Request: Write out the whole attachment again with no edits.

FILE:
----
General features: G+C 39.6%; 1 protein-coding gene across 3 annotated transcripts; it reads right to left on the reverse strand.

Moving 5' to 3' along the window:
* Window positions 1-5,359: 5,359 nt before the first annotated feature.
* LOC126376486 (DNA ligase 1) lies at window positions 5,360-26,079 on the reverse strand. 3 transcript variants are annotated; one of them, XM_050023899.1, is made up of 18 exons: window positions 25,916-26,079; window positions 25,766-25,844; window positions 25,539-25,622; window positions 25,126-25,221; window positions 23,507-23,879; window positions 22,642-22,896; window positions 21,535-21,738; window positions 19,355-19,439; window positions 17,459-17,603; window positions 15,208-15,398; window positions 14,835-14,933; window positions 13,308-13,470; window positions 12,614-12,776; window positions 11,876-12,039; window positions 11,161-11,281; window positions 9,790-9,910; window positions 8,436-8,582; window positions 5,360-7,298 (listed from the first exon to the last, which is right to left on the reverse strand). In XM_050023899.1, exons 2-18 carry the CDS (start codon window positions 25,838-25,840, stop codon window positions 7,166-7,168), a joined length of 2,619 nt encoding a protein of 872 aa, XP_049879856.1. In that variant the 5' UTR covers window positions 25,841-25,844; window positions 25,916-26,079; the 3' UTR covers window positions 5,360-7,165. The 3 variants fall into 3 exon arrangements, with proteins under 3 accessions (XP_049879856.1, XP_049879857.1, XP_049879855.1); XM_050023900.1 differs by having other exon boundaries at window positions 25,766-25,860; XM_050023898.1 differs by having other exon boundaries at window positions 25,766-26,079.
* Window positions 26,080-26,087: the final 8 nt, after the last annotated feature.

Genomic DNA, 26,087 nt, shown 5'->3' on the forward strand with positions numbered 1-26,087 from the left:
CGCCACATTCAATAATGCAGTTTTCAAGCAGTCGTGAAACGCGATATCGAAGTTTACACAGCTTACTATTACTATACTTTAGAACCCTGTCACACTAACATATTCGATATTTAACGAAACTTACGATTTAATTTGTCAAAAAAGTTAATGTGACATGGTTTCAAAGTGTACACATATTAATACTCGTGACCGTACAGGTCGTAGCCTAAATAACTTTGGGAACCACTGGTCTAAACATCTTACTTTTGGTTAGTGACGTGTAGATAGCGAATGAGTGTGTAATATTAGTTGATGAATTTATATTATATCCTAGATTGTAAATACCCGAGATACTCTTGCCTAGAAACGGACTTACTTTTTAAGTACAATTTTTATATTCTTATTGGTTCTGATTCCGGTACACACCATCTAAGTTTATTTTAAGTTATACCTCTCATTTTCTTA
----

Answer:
General features: G+C 39.6%; 1 protein-coding gene across 3 annotated transcripts; it reads right to left on the reverse strand.

Moving 5' to 3' along the window:
* Window positions 1-5,359: 5,359 nt before the first annotated feature.
* LOC126376486 (DNA ligase 1) lies at window positions 5,360-26,079 on the reverse strand. 3 transcript variants are annotated; one of them, XM_050023899.1, is made up of 18 exons: window positions 25,916-26,079; window positions 25,766-25,844; window positions 25,539-25,622; window positions 25,126-25,221; window positions 23,507-23,879; window positions 22,642-22,896; window positions 21,535-21,738; window positions 19,355-19,439; window positions 17,459-17,603; window positions 15,208-15,398; window positions 14,835-14,933; window positions 13,308-13,470; window positions 12,614-12,776; window positions 11,876-12,039; window positions 11,161-11,281; window positions 9,790-9,910; window positions 8,436-8,582; window positions 5,360-7,298 (listed from the first exon to the last, which is right to left on the reverse strand). In XM_050023899.1, exons 2-18 carry the CDS (start codon window positions 25,838-25,840, stop codon window positions 7,166-7,168), a joined length of 2,619 nt encoding a protein of 872 aa, XP_049879856.1. In that variant the 5' UTR covers window positions 25,841-25,844; window positions 25,916-26,079; the 3' UTR covers window positions 5,360-7,165. The 3 variants fall into 3 exon arrangements, with proteins under 3 accessions (XP_049879856.1, XP_049879857.1, XP_049879855.1); XM_050023900.1 differs by having other exon boundaries at window positions 25,766-25,860; XM_050023898.1 differs by having other exon boundaries at window positions 25,766-26,079.
* Window positions 26,080-26,087: the final 8 nt, after the last annotated feature.

Genomic DNA, 26,087 nt, shown 5'->3' on the forward strand with positions numbered 1-26,087 from the left:
CGCCACATTCAATAATGCAGTTTTCAAGCAGTCGTGAAACGCGATATCGAAGTTTACACAGCTTACTATTACTATACTTTAGAACCCTGTCACACTAACATATTCGATATTTAACGAAACTTACGATTTAATTTGTCAAAAAAGTTAATGTGACATGGTTTCAAAGTGTACACATATTAATACTCGTGACCGTACAGGTCGTAGCCTAAATAACTTTGGGAACCACTGGTCTAAACATCTTACTTTTGGTTAGTGACGTGTAGATAGCGAATGAGTGTGTAATATTAGTTGATGAATTTATATTATATCCTAGATTGTAAATACCCGAGATACTCTTGCCTAGAAACGGACTTACTTTTTAAGTACAATTTTTATATTCTTATTGGTTCTGATTCCGGTACACACCATCTAAGTTTATTTTAAGTTATACCTCTCATTTTCTTA